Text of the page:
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Dolly Varden | Interview

Local quintet takes an anti-careerist approach to alt-country.

Photograph: Sarah Gross
Dolly Varden

Steve Dawson, who teaches songwriting at the Old Town School of Folk Music, often tells his students to be specific. Don’t write vague lyrics about some nebulous town; make it a real town that means something to you. “Specific images will light up your brain more than generalizations,” he says. “Even if a listener doesn’t know those places, they still light up the brain more.”

Dawson followed his own advice when he wrote the songs for his band Dolly Varden’s sixth album, For a While. The first song, “Del Mar, 1976,” is filled with Dawson’s memories of growing up in California near the Del Mar Racetrack, including a “pickle weed hill,” a girl whose name he can’t recall, a Buck Owens concert and the pyromaniac kid next door.

Sitting in his Wicker Park home alongside his wife and musical partner, Diane Christiansen, Dawson explains that everything in the song springs from his boyhood experiences. Christiansen, whose daughter’s pet rat is crawling around her neck during the interview, interjects: “Even the pyromaniac?”

Dawson smiles and admits he made up that part. “I just like the sound of the word pyromaniac,” he says.

Many of the new songs reflect on the passage of time. “That’s a natural thing to think about as you reach midlife,” says Dawson, who is 47. “And a lot of things in my life I’ve been doing for a long time now—like being with Dolly Varden for almost 18 years, and with Diane for 22 years. And my daughter’s 20 years old.”

Remarkably, Dolly Varden (named after a subspecies of trout) has had the same lineup over those 18 years. Behind Dawson and Christiansen’s appealingly honest-sounding voices, the same three musicians have been honing the band’s sophisticated Americana with subtle grace: guitarist Mark Balletto, drummer Matt Thobe and bassist Mike Bradburn.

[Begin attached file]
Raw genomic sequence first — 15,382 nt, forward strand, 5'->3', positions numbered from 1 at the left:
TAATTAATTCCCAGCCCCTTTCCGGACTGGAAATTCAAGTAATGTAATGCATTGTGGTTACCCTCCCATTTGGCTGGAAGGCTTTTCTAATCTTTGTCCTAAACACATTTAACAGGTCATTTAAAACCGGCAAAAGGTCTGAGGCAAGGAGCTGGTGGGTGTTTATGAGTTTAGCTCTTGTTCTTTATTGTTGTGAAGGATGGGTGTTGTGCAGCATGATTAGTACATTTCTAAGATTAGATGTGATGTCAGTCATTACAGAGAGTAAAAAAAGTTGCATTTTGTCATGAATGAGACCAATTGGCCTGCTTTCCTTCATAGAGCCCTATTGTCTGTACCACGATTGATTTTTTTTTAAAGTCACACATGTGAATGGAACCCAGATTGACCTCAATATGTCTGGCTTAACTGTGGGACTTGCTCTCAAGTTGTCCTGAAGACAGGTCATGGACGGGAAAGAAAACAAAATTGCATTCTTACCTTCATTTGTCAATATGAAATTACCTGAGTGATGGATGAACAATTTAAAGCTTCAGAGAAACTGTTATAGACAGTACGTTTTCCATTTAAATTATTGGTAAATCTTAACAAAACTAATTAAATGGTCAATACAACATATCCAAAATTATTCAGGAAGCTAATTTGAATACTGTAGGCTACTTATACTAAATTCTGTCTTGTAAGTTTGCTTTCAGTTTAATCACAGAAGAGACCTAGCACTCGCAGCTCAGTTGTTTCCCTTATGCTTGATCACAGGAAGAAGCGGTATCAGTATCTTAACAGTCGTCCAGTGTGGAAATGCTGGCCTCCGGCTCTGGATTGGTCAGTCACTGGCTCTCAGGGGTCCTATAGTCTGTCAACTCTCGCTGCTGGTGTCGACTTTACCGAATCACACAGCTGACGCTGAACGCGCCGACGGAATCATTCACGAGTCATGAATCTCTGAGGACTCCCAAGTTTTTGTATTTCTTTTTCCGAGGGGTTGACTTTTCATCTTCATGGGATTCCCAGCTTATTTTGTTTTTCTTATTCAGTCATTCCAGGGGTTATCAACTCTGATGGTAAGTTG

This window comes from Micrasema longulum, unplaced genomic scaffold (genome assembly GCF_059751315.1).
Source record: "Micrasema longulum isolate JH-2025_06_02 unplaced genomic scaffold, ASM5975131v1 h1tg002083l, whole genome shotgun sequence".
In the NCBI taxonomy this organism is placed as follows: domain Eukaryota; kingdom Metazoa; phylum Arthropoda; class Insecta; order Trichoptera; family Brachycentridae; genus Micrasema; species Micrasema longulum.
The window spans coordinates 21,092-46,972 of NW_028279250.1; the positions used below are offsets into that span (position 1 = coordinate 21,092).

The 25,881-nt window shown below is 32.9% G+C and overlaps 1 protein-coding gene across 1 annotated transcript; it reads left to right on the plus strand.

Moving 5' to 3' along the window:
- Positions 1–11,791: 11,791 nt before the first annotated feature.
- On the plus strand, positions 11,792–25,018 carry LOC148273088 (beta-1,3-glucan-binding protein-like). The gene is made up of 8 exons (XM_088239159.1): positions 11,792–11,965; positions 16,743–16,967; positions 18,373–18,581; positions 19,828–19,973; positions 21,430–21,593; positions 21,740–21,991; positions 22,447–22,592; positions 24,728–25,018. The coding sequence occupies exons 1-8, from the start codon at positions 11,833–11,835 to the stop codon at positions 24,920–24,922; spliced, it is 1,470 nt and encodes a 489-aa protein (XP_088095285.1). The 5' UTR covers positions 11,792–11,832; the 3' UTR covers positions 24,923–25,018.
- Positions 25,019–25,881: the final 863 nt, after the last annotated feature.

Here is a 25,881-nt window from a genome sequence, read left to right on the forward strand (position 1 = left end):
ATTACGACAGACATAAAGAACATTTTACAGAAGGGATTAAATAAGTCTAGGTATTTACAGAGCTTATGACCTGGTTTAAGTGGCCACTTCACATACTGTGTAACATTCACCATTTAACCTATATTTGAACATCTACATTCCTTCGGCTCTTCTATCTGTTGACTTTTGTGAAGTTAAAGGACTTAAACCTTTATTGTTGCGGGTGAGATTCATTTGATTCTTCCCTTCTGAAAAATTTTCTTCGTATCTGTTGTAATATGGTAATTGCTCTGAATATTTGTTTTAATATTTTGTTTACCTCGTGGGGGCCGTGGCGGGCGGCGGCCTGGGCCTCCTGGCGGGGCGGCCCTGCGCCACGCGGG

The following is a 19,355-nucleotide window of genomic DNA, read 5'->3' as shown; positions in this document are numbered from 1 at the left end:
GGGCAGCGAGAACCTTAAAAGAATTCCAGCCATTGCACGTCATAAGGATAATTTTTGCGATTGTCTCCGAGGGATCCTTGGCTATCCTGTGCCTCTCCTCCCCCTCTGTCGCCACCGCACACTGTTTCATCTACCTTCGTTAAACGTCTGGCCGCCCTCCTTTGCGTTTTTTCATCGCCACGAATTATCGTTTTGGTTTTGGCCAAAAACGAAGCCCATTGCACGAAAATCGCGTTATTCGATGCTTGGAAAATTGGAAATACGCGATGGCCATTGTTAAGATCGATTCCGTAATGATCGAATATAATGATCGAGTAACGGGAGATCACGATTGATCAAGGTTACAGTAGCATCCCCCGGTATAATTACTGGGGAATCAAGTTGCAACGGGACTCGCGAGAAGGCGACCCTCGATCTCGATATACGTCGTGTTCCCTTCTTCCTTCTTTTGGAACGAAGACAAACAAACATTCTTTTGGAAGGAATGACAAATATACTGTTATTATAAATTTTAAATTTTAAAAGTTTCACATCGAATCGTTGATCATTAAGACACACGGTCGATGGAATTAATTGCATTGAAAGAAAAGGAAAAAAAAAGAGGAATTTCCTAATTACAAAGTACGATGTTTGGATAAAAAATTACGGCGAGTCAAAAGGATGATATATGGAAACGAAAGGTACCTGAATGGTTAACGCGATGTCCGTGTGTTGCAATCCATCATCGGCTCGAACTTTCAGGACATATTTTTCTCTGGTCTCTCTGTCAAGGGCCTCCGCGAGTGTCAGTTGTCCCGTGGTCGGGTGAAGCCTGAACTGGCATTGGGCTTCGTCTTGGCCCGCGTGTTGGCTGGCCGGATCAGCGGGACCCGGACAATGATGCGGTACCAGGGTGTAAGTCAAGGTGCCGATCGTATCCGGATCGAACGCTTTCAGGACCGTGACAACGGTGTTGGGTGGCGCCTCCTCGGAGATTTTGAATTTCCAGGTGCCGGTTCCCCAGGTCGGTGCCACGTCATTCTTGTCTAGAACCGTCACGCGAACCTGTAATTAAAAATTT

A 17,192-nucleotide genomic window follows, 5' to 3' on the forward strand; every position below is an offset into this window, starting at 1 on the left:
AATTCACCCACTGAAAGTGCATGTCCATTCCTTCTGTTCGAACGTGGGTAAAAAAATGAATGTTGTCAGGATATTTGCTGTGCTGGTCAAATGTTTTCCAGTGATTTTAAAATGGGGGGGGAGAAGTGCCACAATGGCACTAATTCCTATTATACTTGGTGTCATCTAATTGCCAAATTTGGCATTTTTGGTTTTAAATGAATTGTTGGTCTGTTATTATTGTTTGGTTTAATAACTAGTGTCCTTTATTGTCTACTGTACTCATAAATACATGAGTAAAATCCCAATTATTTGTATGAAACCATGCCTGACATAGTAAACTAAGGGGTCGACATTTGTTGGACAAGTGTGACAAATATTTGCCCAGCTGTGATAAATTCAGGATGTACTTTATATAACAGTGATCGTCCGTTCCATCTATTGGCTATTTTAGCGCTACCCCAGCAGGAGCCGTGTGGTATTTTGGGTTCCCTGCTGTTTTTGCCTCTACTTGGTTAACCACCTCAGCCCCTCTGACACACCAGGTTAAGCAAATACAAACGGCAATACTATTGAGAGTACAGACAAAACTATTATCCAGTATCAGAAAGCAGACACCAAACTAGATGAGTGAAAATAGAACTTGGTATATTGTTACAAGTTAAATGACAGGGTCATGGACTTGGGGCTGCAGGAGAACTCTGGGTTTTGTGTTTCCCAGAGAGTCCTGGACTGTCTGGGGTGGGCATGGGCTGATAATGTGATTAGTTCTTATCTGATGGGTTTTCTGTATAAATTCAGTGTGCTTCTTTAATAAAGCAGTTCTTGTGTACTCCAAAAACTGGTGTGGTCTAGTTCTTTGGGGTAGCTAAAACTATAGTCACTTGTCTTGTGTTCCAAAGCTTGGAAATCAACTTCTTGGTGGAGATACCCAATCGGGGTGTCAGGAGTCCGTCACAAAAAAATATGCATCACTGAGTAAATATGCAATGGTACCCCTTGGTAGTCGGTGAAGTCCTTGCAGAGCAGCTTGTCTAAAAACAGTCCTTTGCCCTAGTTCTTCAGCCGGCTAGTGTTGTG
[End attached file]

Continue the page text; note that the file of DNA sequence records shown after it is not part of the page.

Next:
There was a time when the members of Dolly Varden felt as if they might be on the verge of breaking through to bigger fame. But after driving their tour van far and wide to promote their 2002 album, Forgiven Now, “We decided to take a step back,” Dawson says. Thobe and Bradburn each had newborn children, and Dawson and Christiansen wanted to spend more time at home.

In the decade since, Dolly Varden has moved at a slower pace, releasing an album every five years or so. Dawson has taught full-time at the Old Town School since 2007, and he runs the Kernel Sound Emporium recording studio out of his house. Christiansen works as a marriage therapist, while pouring most of her creative energy into painting. A few years ago, she decided she wanted to see her pictures move, so she started making short animated films—a labor-intensive artistic medium that doesn’t lend itself well to gallery sales.

“The thing is just to feel alive,” Christiansen says. “And making the first animation was like, ‘Oh, that feels great! That feels fun!’ I never think of what would be successful. I’m an anti-careerist.”

“Anti-careerist,” Dawson echoes. “It’s a movement.”

“Yeah, it is,” Christiansen says. “I’m the only person in that movement, unfortunately.”

“No, you’re not,” Dawson says. “I am, too.”

Christiansen laughs. Fame and fortune would still be nice, she says, but Dolly Varden’s members enjoy making music on their own terms, and at their own pace.

In the new album’s title track, Christiansen sings her husband’s lyrics about watching the flow of time: “We have found a way to laugh but it’s happening too fast, but with any luck it’ll last for a while.”

Dolly Varden plays City Winery Saturday 19. For a While is out Tuesday 22.

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